How chess helped me in business

Table of Contents


Chess has changed a lot in recent years. Since the release of the hit Netflix show "The Queen’s Gambit", people's perception of chess has transformed. The competitive scene has attracted new viewers with Magnus Carlsen acting as an amazing ambassador of the game. Additionally, Hikaru Nakamura and others have brought a new level of accessibility and fun to chess through engaging live streams., the leading chess website, showed 355% membership growth from January 2020 to May 2023. The chess board may be the same one I used, but the landscape is very different.

For some context, I used to be a professional chess player and the best player in Canada. I still hold the record of Canada’s youngest-ever Grandmaster.

Reflecting on my own experiences in chess, I had the pleasure of spending time with Magnus and Hikaru, and watching their careers flourish has been fun to witness. Notably, I have an even competitive record against Magnus - consisting of one win, one draw, and one loss from our earlier matchups. I can’t possibly jeopardize that with a return 🙂.

Over a decade has passed since I last played a tournament but chess still remains a key part of my identity. After stepping away from the competitive scene, I ventured into the business world to broaden my horizons beyond the chess board. 

I am often asked if my experience with chess has helped me beyond the game. It certainly has.

Competing against the best players in the world is something I was fortunate to experience and benefit from. Here are three key lessons I took from chess that made me a better manager and leader:

1. Think before you move

In life, as in chess, actions and words have consequences. In chess, bad moves lead to easily quantifiable losses. In business, actions and words have consequences. Taking an individual or team in one direction over another has consequences. Giving feedback in one way or another has consequences. The way we carry ourselves or lead in a meeting has consequences. We have the power to change out inputs in situations, which often change outcomes. Often, what we don’t say or do has big implications. In life, we all have the opportunity to think a few steps ahead.

2. Take care of yourself and deliver under pressure

Some situations are harder than others. Time crunch can be a factor. There might be an important presentation or meeting with stakeholders that feels uncomfortable. How do you keep your composure and deliver the best version of yourself? Playing chess was the most intense and stressful job I ever had. The result of the game is all that matters. A chess game can last up to 7 hours. Early on, my father and chess coaches taught me that feeling and being your best is key for results. As a chess player, I napped and had strict routines during tournaments. I did not enjoy it but this improved my state and overall performance during games. The same applies to work and business. I know that I need my 7 hours of sleep (preferably 8). Exercise in the morning makes all the difference. Chess taught me that maintaining self-care routines helps me remain composed in high-stress situations. When it’s game time, focus and try to enjoy the process. As Billie Jean King said, “pressure is a privilege”. Pressure and discomfort lead to growth.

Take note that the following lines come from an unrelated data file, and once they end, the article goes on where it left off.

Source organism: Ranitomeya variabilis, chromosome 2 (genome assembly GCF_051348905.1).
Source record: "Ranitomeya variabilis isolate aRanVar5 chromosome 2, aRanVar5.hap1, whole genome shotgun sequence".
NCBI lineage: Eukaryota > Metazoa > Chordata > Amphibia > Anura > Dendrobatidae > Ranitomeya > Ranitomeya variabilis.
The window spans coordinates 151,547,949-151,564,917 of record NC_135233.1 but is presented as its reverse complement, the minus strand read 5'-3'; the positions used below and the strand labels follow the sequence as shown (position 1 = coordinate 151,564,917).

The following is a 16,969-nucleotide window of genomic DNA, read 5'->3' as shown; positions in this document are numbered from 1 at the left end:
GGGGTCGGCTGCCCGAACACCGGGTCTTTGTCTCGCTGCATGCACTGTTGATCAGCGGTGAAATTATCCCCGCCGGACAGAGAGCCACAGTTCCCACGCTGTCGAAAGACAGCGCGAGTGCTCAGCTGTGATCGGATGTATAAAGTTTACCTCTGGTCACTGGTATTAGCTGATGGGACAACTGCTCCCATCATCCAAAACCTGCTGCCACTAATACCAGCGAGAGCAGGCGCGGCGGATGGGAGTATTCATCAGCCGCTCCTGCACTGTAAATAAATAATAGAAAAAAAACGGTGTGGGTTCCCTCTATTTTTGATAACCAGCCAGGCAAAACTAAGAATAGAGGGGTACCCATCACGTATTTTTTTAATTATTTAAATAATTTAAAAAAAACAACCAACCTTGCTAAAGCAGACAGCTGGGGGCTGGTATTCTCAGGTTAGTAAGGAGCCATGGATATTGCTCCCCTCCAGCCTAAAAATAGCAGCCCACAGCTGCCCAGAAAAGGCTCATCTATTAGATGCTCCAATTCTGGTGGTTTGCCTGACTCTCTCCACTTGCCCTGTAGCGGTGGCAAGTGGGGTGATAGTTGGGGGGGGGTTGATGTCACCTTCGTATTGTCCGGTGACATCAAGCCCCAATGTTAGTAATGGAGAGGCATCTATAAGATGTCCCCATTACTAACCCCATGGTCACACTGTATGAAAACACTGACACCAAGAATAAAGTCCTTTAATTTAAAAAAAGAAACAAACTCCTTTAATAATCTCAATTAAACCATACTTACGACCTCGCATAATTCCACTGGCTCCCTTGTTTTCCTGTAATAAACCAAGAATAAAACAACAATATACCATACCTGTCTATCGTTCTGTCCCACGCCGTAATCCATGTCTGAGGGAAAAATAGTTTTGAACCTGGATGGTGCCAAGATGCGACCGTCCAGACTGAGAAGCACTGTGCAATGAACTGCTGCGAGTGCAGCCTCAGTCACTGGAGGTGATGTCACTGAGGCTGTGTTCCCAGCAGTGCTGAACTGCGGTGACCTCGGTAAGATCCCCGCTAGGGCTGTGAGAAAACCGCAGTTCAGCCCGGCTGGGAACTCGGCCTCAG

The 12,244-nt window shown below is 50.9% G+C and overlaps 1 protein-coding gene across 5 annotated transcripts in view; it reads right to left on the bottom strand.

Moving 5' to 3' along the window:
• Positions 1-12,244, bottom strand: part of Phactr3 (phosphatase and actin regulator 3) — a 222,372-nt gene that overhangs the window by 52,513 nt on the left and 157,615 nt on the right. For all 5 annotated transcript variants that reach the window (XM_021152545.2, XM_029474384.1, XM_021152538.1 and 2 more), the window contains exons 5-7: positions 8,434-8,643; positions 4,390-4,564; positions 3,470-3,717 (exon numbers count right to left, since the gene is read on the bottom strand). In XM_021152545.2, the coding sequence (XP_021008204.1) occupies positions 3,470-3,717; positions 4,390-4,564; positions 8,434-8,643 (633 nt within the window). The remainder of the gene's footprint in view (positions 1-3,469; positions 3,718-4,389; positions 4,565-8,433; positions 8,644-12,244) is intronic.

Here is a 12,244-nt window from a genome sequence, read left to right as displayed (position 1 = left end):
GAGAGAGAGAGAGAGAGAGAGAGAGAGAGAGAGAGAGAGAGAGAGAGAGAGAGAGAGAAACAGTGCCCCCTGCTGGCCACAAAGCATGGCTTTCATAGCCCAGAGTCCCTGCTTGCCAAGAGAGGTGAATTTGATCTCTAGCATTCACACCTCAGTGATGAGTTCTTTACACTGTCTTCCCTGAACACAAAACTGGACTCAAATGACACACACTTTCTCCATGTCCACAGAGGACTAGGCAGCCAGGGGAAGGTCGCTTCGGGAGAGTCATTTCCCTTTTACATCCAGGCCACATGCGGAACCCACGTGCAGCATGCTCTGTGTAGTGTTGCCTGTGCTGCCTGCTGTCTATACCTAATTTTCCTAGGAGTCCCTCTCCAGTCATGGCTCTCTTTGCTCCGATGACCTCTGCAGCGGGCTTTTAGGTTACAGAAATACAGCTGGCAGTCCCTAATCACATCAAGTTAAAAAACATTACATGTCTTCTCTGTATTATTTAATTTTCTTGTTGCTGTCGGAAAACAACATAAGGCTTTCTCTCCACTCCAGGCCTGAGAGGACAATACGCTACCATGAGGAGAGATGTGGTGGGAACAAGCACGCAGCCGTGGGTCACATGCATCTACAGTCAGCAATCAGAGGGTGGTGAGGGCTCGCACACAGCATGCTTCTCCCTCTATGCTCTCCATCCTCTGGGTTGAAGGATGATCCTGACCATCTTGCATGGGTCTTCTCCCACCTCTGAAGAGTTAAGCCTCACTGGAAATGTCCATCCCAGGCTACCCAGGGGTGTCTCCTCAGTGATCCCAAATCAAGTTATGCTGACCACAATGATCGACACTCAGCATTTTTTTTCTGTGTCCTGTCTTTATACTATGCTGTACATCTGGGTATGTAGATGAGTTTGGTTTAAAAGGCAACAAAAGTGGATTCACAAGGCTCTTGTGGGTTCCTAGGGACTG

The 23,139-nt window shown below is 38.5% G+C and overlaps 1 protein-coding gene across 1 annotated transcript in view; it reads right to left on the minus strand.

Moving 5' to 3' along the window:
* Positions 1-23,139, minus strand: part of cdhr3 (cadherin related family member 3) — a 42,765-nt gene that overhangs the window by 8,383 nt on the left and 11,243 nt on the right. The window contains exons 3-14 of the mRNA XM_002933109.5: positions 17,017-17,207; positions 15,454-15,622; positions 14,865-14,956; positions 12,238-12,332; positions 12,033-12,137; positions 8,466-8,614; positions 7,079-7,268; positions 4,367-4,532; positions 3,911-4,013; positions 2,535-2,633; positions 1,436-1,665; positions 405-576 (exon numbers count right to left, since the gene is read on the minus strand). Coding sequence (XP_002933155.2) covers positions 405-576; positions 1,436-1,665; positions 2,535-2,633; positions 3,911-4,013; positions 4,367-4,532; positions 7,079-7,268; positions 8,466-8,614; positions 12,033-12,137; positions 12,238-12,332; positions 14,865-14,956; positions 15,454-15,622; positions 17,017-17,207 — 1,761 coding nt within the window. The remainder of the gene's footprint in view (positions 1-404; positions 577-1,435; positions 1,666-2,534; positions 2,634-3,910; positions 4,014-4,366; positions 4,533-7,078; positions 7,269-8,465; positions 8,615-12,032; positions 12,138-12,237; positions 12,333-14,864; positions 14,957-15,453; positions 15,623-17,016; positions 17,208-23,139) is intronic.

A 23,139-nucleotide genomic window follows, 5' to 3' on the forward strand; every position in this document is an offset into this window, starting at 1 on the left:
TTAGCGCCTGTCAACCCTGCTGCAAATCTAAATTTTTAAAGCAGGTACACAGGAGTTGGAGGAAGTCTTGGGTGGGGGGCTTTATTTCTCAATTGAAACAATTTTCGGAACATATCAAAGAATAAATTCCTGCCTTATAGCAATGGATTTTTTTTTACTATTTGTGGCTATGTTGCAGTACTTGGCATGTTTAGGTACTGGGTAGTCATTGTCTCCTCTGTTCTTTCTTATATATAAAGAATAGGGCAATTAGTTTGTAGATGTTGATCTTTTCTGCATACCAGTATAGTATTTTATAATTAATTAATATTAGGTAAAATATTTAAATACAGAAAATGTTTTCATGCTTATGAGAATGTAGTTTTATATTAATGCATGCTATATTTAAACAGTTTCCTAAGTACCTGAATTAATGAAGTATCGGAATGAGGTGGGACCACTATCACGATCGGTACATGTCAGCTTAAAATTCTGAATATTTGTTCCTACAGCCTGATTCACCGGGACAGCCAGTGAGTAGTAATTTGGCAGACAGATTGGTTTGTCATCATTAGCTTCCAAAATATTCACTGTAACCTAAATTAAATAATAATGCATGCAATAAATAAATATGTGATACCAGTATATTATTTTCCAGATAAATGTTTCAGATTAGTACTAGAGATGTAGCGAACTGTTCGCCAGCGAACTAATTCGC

3. Work hard

Talent is often associated with people at the top of their field. Hard work is often underestimated. I became a Grandmaster at the age of 16 because of hard work. Hard work is sacrifice. I didn’t play video games. I missed school for tournaments and had to find ways to catch up. I worked harder than most opponents before tournaments, before games, during games, and after games. It was often not fun. Games are usually won when nobody is watching. The same applies to life and business. Effort level is a choice and leads to different outcomes.

I’m often asked if I miss playing chess. I have very fond memories of my chess days but I don’t. What I enjoyed most about the royal game was the intellectual stimulation, which I have at work and in business. I also still follow top tournaments online, allowing me to appreciate the beauty of the game. On that note, congratulations to Gukesh Dommaraju and Tan Zhongyi for winning the recent Candidates Tournaments in Toronto and qualifying for the World Championship Matches!

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